Austin Town

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Austin Town
Suburb
Austin Town is located in Bengaluru
Austin Town
Austin Town
Coordinates: 12°57′42″N 77°36′48″E / 12.961636°N 77.613305°E / 12.961636; 77.613305Coordinates: 12°57′42″N 77°36′48″E / 12.961636°N 77.613305°E / 12.961636; 77.613305
Country India
State Karnataka
District Bangalore Urban
Metro Bangalore
Government
 • Body BBMP
Languages
 • Official Kannada
 • Spoken Kannada, Tamil, English
Time zone IST (UTC+5:30)
PIN 560047
Lok Sabha Constituency Bangalore Central
Vidhan Sabha Constituency Shantinagar
Original Planning Agency Bangalore Civil & Military Station Municipal Commission
Established 1920

Austin Town is a suburb of the Bangalore Cantonment, named after British the Collector and Municipal President of the Civil and Military Station, Sir. James Austin.[1][2] The suburb is known for having produced some of India's best football players, with the game being very popular. In the age of IPL, the dream of the children of Austin Town is to be playing for the best football clubs one day.[3] In 1998, the BBMP renamed Austin Town as F Kittel Nagar, after an 18th-century linguist and Protestant German missionary of the Basel Mission, Rev. Ferdinand Kittel.[4][5] However, the name has not caught on and continues to be popularly known as Austin Town.[4][6][7][8][9]

Austin Town was established in 1920 by the building of a number of small cottages for the benefit of lower income groups, and rented out for a nominal sum. The Collector Austin was the encouragement for this project, and hence the suburb was named after him. These cottages were in great demand by poor Indians and Anglo Indians. The neighbouring suburbs are Agram, Neelsandra and Vannarpet, which was the localities where the laborers of the nearby brick kilns called Shoolay (now renamed as Ashok Nagar).[10] The Sanitary works of Austin Town was designed by W H Murphy, Executive Engineer, Municipal Council, Bangalore Civil and Military Station, after whom Murphy Town gets its name.[11]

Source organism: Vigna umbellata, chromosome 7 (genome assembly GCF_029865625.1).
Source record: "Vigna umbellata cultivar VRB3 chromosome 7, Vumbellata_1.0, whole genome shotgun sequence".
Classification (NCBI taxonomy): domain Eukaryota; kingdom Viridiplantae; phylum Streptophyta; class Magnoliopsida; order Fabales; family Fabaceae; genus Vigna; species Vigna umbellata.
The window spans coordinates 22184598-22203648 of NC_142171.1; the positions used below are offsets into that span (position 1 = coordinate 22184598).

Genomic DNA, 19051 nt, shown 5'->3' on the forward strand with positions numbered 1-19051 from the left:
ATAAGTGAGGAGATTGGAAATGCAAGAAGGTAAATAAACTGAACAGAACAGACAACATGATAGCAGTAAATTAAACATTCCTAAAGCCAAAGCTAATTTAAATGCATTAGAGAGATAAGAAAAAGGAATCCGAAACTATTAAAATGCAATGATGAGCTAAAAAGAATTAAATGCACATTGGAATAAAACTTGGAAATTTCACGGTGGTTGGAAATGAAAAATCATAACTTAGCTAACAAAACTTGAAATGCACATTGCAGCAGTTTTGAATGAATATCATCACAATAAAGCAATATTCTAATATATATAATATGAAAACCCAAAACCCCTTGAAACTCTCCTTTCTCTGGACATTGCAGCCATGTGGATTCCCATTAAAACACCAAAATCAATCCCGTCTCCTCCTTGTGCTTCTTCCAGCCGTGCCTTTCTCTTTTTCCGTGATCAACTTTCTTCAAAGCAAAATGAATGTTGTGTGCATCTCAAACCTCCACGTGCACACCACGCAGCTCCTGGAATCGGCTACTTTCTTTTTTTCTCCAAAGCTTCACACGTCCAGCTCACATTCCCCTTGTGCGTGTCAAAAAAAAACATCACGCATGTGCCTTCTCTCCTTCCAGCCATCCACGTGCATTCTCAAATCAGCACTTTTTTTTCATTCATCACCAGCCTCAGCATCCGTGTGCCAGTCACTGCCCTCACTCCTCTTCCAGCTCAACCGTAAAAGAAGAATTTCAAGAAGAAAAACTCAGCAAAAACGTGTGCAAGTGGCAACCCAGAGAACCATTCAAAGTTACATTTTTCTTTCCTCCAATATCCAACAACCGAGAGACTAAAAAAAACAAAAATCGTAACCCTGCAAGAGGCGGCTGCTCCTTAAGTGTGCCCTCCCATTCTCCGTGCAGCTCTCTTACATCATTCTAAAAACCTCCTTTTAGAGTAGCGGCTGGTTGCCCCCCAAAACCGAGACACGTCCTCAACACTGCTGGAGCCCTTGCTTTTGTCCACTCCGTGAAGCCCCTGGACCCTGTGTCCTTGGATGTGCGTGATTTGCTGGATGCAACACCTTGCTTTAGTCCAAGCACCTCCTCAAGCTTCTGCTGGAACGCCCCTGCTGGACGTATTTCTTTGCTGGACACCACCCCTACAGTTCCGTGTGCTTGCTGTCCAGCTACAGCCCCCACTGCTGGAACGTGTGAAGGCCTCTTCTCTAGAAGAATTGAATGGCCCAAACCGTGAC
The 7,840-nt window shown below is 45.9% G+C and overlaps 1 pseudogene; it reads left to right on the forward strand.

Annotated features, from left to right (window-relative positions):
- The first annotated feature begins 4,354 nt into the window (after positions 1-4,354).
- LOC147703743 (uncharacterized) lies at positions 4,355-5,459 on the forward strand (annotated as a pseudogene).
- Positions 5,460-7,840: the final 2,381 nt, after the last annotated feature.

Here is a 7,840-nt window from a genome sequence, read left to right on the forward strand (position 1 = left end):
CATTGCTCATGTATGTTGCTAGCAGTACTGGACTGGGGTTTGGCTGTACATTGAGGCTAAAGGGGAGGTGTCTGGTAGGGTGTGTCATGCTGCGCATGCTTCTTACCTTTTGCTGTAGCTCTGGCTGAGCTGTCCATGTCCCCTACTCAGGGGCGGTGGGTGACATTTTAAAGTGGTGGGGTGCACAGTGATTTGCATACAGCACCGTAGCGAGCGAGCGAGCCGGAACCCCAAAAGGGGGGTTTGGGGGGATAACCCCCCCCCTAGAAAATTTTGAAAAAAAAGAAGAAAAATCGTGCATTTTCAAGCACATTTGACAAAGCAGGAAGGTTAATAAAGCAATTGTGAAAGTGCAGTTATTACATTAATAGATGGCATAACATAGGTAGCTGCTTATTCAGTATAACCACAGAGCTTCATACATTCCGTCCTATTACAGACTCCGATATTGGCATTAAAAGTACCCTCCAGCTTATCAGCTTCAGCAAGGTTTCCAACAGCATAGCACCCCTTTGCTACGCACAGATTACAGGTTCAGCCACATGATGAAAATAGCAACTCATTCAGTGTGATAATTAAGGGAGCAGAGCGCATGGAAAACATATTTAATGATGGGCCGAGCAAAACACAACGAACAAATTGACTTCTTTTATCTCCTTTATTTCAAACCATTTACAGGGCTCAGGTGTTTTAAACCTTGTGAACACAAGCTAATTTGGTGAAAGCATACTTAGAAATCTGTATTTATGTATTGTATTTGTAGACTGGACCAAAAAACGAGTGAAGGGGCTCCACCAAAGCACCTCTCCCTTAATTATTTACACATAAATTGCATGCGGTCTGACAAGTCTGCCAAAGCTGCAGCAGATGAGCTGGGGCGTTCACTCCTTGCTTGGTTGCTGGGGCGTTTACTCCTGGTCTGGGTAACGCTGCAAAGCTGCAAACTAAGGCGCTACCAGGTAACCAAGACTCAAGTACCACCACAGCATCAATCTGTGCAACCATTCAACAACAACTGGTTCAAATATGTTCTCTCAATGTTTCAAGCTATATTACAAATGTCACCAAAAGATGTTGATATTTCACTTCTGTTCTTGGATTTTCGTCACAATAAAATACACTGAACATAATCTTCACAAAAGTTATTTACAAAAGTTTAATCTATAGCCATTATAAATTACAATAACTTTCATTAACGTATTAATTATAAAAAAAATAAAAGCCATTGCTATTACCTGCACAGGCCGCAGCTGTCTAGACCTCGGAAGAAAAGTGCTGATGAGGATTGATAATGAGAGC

Football in Austin Town[edit]

Unlike other parts of Bangalore where Cricket is popular, Football is a passion for the residents of Austin Town. According to football coach Thyagarajan, Austin Town is considered the birthplace of Football in Bangalore. The origins of the game can be traced to the Italian soldiers who were being held as prisoners of war during the beginning of WWI in the Bangalore Cantonment. The Italian POWs passed on the game to the natives, even though at first the natives played football bare-footed. (Some players played without boots even in the Olympics.) The very first Olympians – Anthony, Kanniah, Raman and Shanmugham – who represented the Indian Football team in the Olympic Games of 1948 and 1952, were from Austin Town. Vajravelu and Varadarajan were from the City area, and the rest of the players were from the Bangalore Cantonment. Most of the Football enthusiasts in Austin Town are the Tamil Community, with many of the local boys now playing for clubs in Goa and Calcutta. In the 1960s and 1970s, many of the Austin Town boys made it the Football teams of Government and defence companies such as HMT, MEG, ITI, NGEF, HAL, BEML, BHEL, ADA, ADE, etc. Austin Town and Murphy Town are still considered gold-mines of football talent.[12][13][14] One of Austin Town's legend and local hero is 95-year-old T Shanmugham, who led India to victory in Football in the 1951 Asian Games, and also was part of India's Football team for the 1952 Olympics. The Austin Town Football Grounds is now known as Nandan Ground's after one of Indian Football's greatest goalkeeper Nandan, who was also from Austin Town.[14] Austin Town is also the birthplace of other legendary football players such as Ulaganathan and former Captain Carlton Chapman.[3][15]

Gowthampura one of the layouts of Austin Town has a statue of Pelé[16][17] and is considered to be supporters of Brazil, and some residents of Austin Town who are supporters of Argentina want to raise a statue of Maradona. Almost every house in the lower-middle-class families of Austin Town have football players.[18][19]

Demographics[edit]

Like in other suburbs of the Bangalore Cantonment, Austin Town has a large Tamil population. They trace their ancestry to the large number of Tamil soldiers, suppliers and workers who were brought into the Bangalore Civil and Military Station, by the British Army, after the fall of Tippu Sultan. Austin Town along with other suburbs of the Bangalore Cantonment was directly under the administration of the British Madras Presidency till 1949, when it was handed over to the Mysore State.[20][21][22][23][24][25]

Anglo-Indians[edit]